03 September 2008

Reproduction

An essay on sometimes competing strands of ministry in the body of Messiah.

I'm going to be speaking at Christian City Church School of Ministry in Oxford Falls tomorrow and Harvest Bible College in Dandenong next Tuesday. Each of these colleges affords good opportunities for their students to experience many dimensions of the life of the church, including academics and spirituality and prayer and such. Then next Thursday I will speak to the Reformed Theological Seminary near Geelong. There I expect things will be a bit more academic and a bit different in style to that of these previous two.


This makes me think about what we produce at colleges and seminaries and such. What about what I'm reproducing in my ministry?

Sheep create sheep; pastors produce pastors; academicians self-duplicate and so do missionaries.

Now here's how this usually plays out. A pastor-driven church models pastoral care for the parishioners and thus home groups abound, and the maintenance and preservation of the church is vital and consistent. Outreach is usually to members of other churches and to members of church members' families. Growth is seen in personal growth and not necessarily in terms of numbers of attendants. Transfer and biological growth ensue, but usually little conversion growth. The highest title a person achieves and desires is 'pastor' or perhaps in more authority-structured churches, 'apostle.'

At universities, academics is highlighted and some Bible colleges and seminaries do the same. Their telos is to produce more academicians. A student will want to teach at a uni when he or she concludes their studies. Or they will want to gain another degree. Growth is seen as attaining more information and knowledge and of course, commensurate wisdom. 'Doctor' is the valued title, to be sure.

When missions are outreach oriented, and souls are at stake, the
development of styles of bringing others to Messiah Y'shua are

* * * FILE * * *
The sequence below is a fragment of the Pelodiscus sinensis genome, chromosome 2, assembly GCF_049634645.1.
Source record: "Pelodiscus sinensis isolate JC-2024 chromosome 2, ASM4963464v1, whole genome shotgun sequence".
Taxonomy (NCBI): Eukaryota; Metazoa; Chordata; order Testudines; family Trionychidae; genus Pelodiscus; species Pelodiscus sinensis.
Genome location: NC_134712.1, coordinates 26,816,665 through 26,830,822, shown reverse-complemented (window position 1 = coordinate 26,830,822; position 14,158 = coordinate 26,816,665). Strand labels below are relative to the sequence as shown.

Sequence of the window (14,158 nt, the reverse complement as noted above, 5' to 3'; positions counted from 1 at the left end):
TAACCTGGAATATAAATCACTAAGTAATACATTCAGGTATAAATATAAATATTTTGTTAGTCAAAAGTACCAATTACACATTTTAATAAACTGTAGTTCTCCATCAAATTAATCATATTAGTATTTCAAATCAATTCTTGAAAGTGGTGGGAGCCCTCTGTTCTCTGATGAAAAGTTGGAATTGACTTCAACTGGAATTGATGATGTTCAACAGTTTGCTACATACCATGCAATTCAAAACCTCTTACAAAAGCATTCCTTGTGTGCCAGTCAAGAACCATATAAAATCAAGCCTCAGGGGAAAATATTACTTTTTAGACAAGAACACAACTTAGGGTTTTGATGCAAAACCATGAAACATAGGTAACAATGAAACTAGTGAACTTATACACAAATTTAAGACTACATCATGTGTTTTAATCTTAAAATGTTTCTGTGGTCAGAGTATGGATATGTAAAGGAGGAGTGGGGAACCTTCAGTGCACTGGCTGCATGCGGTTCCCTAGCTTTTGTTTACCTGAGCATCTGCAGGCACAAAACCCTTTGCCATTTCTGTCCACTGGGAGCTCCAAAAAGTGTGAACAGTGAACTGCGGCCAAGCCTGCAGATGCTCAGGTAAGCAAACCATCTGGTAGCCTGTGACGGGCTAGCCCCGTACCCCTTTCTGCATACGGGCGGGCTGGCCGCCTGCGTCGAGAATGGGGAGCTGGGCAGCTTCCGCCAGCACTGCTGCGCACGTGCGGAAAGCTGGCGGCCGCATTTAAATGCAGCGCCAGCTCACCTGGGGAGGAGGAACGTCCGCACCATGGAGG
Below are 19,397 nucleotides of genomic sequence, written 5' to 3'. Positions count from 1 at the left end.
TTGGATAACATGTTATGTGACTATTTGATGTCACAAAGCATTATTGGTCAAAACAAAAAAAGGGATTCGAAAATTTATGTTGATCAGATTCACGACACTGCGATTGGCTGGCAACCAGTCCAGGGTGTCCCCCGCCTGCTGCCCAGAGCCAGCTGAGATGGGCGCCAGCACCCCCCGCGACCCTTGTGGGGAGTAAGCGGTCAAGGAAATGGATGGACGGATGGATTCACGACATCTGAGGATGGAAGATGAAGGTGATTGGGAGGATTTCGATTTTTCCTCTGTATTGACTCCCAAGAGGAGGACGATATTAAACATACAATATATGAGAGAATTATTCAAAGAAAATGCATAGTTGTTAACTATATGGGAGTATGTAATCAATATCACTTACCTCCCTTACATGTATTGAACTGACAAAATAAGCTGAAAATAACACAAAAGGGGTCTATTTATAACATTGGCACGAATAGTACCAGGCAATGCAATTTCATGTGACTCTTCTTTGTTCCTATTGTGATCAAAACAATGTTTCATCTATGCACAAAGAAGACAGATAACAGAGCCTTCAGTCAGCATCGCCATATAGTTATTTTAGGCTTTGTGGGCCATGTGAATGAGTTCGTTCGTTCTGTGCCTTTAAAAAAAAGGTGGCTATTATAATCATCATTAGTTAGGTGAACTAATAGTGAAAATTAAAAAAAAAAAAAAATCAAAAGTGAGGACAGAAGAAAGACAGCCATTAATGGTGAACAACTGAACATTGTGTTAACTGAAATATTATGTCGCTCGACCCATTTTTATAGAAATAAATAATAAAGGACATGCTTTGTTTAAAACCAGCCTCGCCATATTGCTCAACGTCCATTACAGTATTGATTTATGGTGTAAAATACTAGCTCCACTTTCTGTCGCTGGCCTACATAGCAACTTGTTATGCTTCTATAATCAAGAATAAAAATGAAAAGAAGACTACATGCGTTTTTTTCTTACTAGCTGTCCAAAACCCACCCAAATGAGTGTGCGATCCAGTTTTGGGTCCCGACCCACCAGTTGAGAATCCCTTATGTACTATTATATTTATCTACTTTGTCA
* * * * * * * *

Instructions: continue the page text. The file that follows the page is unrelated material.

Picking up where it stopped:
highlighted. Titles are usually dropped. Numbers of conversions are counted. Personal growth can be sidelined and so can programs of institutionalism. Academics and personal spirituality are useful tools to conversions, but not necessarily of great import to the mission. People who come to faith are tracked to become soldiers in the army of recruiters to bring in others.

So let's think about teamwork and not competition for a bit.

When I as a missionary attend an academic institution to speak about Y'shua or Jewish people from my side of things, I know I'm going against the grain. It's not wrong that the institution is self-propagating; it's the way we all work. So I have to give testimony to other angles on the same truths that they might teach. I have to share say, "Christ in the Passover" from a personal point of view, or an evangelistic point of view, or a Jewish life point of view, rather than (only) an academic viewpoint.

When I teach "Biblical Theology of Mission" I cannot duplicate the academic perspective, nor should I. What I need to bring is a Jewish highlighting, perhaps from personal experience or from historic Jonah vs. Peter at Joppa or even using Jewish objects of art to wrap around the information.

This way we are a team. The academic brings information from his or her point, the missionary from his.

Take the missionary visit to the church. We hope to help the church grow in relation to outreach which puts their neighbours in the view and life of the church. We hope that the church will include Jewish people in their thinking, outside the usual concerns of most churches and certainly outside the concern of most pastors, whose principle job is to care for the sheep.

The pastor is not wrong. The pastor in fact is doing exactly what they should do if they care for the sheep. Our role is to help the sheep see other things, to see more possible ministries in which they can participate.

We should not compete with the pastor nor the academician. We are on the same team with them.

Now that Jews for Jesus is over 30 years old, and most of our programming is moving towards developing the growth of 2nd and even 3rd generation Jewish believers, our situation of life is changing. We are moving away from direct evangelism as our singular definer and including major programs of personal growth and spirituality as well as academic growth. This is healthy and good.

So now we are looking at young adults who have grown up in the faith. Their models of growth have been pastoral for the most part. And thus, their style of ministry will encompass that aspect. Some will enjoy the rigors of academia and hope to fit in there. Good for them!

All the while, our ministry seeks to make Y'shua known to our people and has a core value of direct Jewish evangelism as our priority. And so we should.

But the young adults whose orientation has been pastoral/ congregational will need a fresh infusion of missional thinking. This will require us to think of reproduction in a fresh way. We have to 'win' the won to our cause. We have to help 2nd or 3rd generation Jewish believers to see direct Jewish evangelism as a great priority. We have to market evangelism in a different way, but always in a personal and challenging way.

It's perfectly acceptable for ministries to change foci. It's right to continually seek God to determine what He wants for us. Then we must be faithful to that desire and execute it.

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